-------------------------------  ----------  -----------  ------  ------------ 
 Current interest-bearing 
  loans and borrowings                6,750      (5,062)       -         1,688 
 Non-current interest- 
  bearing loans and borrowings        1,688      (1,688)       -             - 
 Lease liabilities                        -      (1,014)   4,770         3,756 
-------------------------------  ----------  -----------  ------  ------------ 
 Total liabilities from 
  financing activities                8,438      (7,764)   4,770         5,444 
-------------------------------  ----------  -----------  ------  ------------ 
 
 
 
 
                                                       2018 
                                 --------------------------------------------- 
                                  1 January   Cash flows   Other   31 December 
                                       $000         $000    $000          $000 
-------------------------------  ----------  -----------  ------  ------------ 
 Current interest-bearing 
  loans and borrowings               20,051     (13,301)       -         6,750 
 Non-current interest- 
  bearing loans and borrowings          600        1,088       -         1,688 
-------------------------------  ----------  -----------  ------  ------------ 
 Total liabilities from 
  financing activities               20,651     (12,213)       -         8,438 
-------------------------------  ----------  -----------  ------  ------------ 
 

Other in 2019 results from the implementation of IFRS 16 - "Leases" (note 16).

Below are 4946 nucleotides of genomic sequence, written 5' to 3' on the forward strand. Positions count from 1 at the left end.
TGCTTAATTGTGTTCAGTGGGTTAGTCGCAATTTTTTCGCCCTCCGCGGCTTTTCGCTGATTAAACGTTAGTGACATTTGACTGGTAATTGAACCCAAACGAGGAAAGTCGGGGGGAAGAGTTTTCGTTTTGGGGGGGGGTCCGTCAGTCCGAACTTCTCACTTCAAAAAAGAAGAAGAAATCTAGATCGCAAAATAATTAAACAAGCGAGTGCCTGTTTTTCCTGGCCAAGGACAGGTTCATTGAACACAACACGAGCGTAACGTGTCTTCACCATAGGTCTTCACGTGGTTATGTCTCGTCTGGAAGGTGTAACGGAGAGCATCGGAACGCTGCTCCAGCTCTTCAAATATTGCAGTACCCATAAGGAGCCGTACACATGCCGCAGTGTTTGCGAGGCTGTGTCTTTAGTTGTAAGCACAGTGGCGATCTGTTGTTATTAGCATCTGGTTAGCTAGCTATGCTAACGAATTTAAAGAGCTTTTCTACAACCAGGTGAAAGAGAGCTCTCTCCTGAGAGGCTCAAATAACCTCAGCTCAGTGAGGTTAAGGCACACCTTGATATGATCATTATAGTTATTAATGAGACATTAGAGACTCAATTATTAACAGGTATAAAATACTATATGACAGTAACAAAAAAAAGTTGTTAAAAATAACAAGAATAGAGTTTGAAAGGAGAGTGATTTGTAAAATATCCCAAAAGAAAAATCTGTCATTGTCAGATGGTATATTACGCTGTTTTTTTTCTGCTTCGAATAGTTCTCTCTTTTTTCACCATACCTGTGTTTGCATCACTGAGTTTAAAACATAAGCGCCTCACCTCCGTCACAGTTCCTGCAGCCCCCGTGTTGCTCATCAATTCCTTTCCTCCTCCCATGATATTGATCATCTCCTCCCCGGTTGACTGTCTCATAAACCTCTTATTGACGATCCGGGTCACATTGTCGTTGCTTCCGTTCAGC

23 Provision for rehabilitation

 
                                              2019      2018 
                                              $000      $000 
-----------------------------------------  -------  -------- 
 1 January                                   9,028     9,629 
 Additions                                     292       654 
 Accretion expense                             438       489 
 Effect of passage of time and change in 
  discount rate                                727   (1,744) 
-----------------------------------------  -------  -------- 
 31 December                                10,485     9,028 
-----------------------------------------  -------  -------- 
 

The Group has a liability for restoration, rehabilitation and environmental costs arising from its mining operations. Estimates of the cost of this work including reclamation costs, close down and pollution control are made on an ongoing basis, based on the estimated life of the mine. This provision represents the net present value of the best estimate of the expenditure required to settle the obligation to rehabilitate any environmental disturbances caused by mining operations. The undiscounted liability for rehabilitation at 31 December 2019 was $12,211,000 (2017: $12,100,000). The undiscounted liability was discounted using a risk-free rate of 2.94 per cent. (2018: 4.83 per cent.). Expenditures on restoration and rehabilitation works are expected between 2023 and 2025 (2018: between 2023 and 2025).

24 Financial instruments

Financial risk management objectives and policies

The Group's principal financial instruments comprise cash and cash equivalents, loans and letters of credit. The main purpose of these financial instruments is to finance the Group operations. The Group has other financial instruments, such as trade and other receivables and trade and other payables, which arise directly from its operations. Surplus cash within the Group is put on deposit, the objective being to maximise returns on such funds whilst ensuring that the short-term cash flow requirements of the Group are met.

The main risks that could adversely affect the Group's financial assets, liabilities or future cash flows are capital risk, market risk, interest rate risk, foreign currency risk, liquidity risk and credit risk. Management reviews and agrees policies for managing each of these risks which are summarised below.